Think you're sustainable in your plastic use? You use cloth shopping bags and recycle all the plastic you can, so you're good right? Try this exercise. Pick a room in your home or office and stand in the middle of it. Now look around and see how much plastic there is. Now go to the next room, and the next, and do the same. I'm willing to bet there is more plastic in your life than you even realize.
According to UK organization WasteOnline, the world's annual consumption of plastic has increased from around 5 million tonnes in the 1950s to nearly 100 million tonnes today. That's an extraordinary increase of 2,000 percent! Consider this, from The Lifecycle of Plastic - "...unless it has been melted or recycled, all the plastic products ever made, are, of course, still in existence, rotting slowly on landfill sites all over the world."
I thought I was doing well limiting plastics in my life until I read Beth Terry's blog Fake Plastic Fish. Terry chronicles her efforts to eliminate plastics from her life, charting her monthly plastic waste reduction. Here is her List of Plastic-Free Changes that includes everything from making your own hand lotion to making your own soy milk. And, of course, it includes not using plastic shopping bags. That's a critical step when you consider that plastic bags were found to be the second most prevalent component of litter at the 2008 International Coastal Cleanup Day sponsored by the Ocean Conservancy. Clearly Terry has a lot of time on her hands, but she makes some excellent points about how choosing sustainability sometimes means forgoing a little convenience.
Inconvenience aside though, it seems as though it's impossible to live a plastic-free existence. Do you have electronics? Do you use prescription drugs? Do you drive a vehicle? Then you live with plastics. But what about recycling, you ask? What about the biodegradable and compostable plastics? Okay, let's talk about those.
There are about 50 groups of plastics and all of them can be recycled (if you've wondered what all those numbers on plastic packaging mean, check out this information on plastics resins from the American Chemical Society). According to Earth911, since 1990 plastics consumption in the U.S. has steadily increased but the plastics recycling rate has held steady at 24 percent.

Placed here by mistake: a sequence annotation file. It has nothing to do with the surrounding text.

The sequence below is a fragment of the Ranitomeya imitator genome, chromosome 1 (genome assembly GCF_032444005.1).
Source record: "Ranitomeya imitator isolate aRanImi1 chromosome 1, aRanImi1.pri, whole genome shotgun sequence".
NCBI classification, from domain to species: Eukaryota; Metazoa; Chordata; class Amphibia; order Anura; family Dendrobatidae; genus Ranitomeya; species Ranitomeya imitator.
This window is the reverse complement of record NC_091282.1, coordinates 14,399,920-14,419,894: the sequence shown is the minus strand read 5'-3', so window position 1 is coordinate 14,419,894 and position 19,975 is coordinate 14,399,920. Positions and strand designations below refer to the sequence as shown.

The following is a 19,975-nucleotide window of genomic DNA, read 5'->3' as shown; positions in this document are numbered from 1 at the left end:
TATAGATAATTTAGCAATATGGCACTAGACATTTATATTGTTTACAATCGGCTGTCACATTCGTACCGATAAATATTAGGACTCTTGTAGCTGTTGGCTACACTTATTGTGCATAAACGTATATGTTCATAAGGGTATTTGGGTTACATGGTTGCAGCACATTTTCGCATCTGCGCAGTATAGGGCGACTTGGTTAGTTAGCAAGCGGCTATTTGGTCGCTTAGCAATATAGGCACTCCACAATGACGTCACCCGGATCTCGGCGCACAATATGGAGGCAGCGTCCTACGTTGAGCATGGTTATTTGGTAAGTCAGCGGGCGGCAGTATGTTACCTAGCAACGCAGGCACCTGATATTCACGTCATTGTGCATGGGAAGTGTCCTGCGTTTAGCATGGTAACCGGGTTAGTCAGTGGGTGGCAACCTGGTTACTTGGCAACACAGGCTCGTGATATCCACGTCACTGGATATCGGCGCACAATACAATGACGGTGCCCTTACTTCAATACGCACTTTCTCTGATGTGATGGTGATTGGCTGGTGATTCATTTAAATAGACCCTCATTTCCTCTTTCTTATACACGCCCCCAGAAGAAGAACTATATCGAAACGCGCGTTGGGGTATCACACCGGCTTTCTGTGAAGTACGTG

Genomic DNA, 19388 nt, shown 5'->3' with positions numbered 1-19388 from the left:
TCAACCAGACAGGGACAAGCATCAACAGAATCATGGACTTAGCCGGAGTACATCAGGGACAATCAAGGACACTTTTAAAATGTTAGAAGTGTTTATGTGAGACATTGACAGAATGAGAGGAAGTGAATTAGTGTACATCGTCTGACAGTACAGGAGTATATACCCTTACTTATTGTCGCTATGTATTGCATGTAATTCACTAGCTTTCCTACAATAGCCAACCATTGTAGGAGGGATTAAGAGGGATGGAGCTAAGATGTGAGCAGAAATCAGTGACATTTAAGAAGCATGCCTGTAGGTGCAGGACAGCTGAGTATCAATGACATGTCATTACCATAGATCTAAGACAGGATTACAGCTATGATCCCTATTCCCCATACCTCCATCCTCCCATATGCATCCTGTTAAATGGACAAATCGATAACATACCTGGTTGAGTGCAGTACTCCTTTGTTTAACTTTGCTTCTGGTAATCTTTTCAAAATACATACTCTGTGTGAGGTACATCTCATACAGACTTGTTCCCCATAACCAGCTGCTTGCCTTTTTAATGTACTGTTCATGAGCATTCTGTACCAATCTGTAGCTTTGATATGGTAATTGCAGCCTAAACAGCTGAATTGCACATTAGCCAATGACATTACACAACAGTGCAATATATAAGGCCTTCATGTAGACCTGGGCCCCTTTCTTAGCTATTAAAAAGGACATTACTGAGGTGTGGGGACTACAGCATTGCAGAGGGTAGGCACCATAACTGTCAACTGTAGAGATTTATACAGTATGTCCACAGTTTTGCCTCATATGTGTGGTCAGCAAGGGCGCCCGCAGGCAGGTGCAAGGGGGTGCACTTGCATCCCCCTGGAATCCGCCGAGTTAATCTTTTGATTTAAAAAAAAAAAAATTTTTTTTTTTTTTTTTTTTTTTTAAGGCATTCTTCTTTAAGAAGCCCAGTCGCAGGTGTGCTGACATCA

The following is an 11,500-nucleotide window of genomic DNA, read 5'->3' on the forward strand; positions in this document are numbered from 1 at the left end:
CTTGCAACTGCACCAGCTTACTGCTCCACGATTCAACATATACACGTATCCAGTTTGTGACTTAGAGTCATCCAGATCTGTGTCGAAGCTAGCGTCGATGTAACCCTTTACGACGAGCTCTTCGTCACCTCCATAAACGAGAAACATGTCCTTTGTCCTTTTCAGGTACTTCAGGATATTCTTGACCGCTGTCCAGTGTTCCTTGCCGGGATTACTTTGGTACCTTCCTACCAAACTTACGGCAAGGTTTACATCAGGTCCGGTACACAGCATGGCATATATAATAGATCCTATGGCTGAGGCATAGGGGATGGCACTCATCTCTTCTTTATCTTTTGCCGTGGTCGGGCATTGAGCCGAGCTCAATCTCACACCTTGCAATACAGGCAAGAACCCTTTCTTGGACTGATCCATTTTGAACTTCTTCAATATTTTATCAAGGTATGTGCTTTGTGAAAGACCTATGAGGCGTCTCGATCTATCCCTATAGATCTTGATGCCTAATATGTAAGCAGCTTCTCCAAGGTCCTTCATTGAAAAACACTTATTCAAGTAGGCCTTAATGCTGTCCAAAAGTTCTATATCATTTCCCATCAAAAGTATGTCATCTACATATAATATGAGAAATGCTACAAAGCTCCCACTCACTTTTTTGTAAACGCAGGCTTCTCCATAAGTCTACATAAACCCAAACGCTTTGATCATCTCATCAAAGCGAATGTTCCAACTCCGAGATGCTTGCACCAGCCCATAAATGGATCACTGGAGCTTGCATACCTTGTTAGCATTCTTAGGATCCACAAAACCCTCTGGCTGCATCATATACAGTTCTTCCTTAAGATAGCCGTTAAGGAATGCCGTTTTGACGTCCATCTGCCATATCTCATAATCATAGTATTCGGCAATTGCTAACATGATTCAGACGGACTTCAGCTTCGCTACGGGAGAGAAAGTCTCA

This means that three of every four plastic items go somewhere other than recycling when we're done with them - some go to landfills, others become litter, and a great deal winds up in the world's oceans. In fact, there is a huge patch of garbage, comprised primarily of plastics and estimated to be twice as large as the state of Texas, stuck in the currents of the Pacific Ocean. This is our legacy: plastic litter is everywhere on the land and in the water. Clearly we aren't doing well with recycling.
Maybe the solution lies with biodegradable and compostable plastics. They seem like a reasonable solution - but not so fast. Just because something is labeled biodegradable doesn't mean that it will just go away. Biodegradable and compostable plastics require specific conditions to degrade properly, which home composting systems don't provide.
In Do Biodegradable Plastics Really Work?, Dave Gilson of Mother Jones Magazine wrote that real biodegradable plastics should be sent to a commercial facility that can provide the proper composting conditions but as of 2007 there were only 42 such facilities throughout the United States. To further complicate things, if biodegradable plastics are mixed with regular plastics, the whole batch is seen as contaminated and generally ends up in a landfill instead of being recycled. Also, biodegradable plastics are more expensive to produce and are made from starches that often come from corn, which adds to the myriad environmental problems associated with growing corn for anything other than food. Unfortunately, biodegradable plastics are quite a ways away from being the solution to the problem of plastics.
Plastics bags that are made to break down in sunlight and oxygen work because they are made with metals that cause rapid degradation of the plastic. What happens to those metals when the plastics degrade? That's a good question. They end up in landfills or wherever their final resting place is, eventually finding their way into soil and water.
There really is only so much that can be done at a post-consumer level, at least until governments enforce zero waste policies and businesses decide that it makes good business sense to be more sustainable. The City of San Francisco has enacted a Zero Waste policy that is working towards a goal of having no waste sent to the landfill by 2020. From their Web site:
While we are well on our way to our diversion goals, ultimately we will need to look beyond recycling and composting to get to Zero Waste. This includes passing legislation to increase producer and consumer responsibility. In other words, manufacturers, businesses and individuals will need to be accountable for the environmental impact of the products they produce and use.
I hope I'm still alive when the whole country goes to a zero waste policy.
What does this mean for you and me? It means taking a page from Terry's book and thinking about the environmental impacts of what we purchase before we buy, especially where plastics are concerned. The first step is deciding whether or not we really need something. If the answer is still yes, then consideration should be given to whether non-plastic alternatives are available.
A former geology professor of mine used to say that this period of geologic history would be seen in the future as "The Pampers Layer." That can't be the legacy we intend to leave. I believe we can all do better.
Originally published on the Green Fork.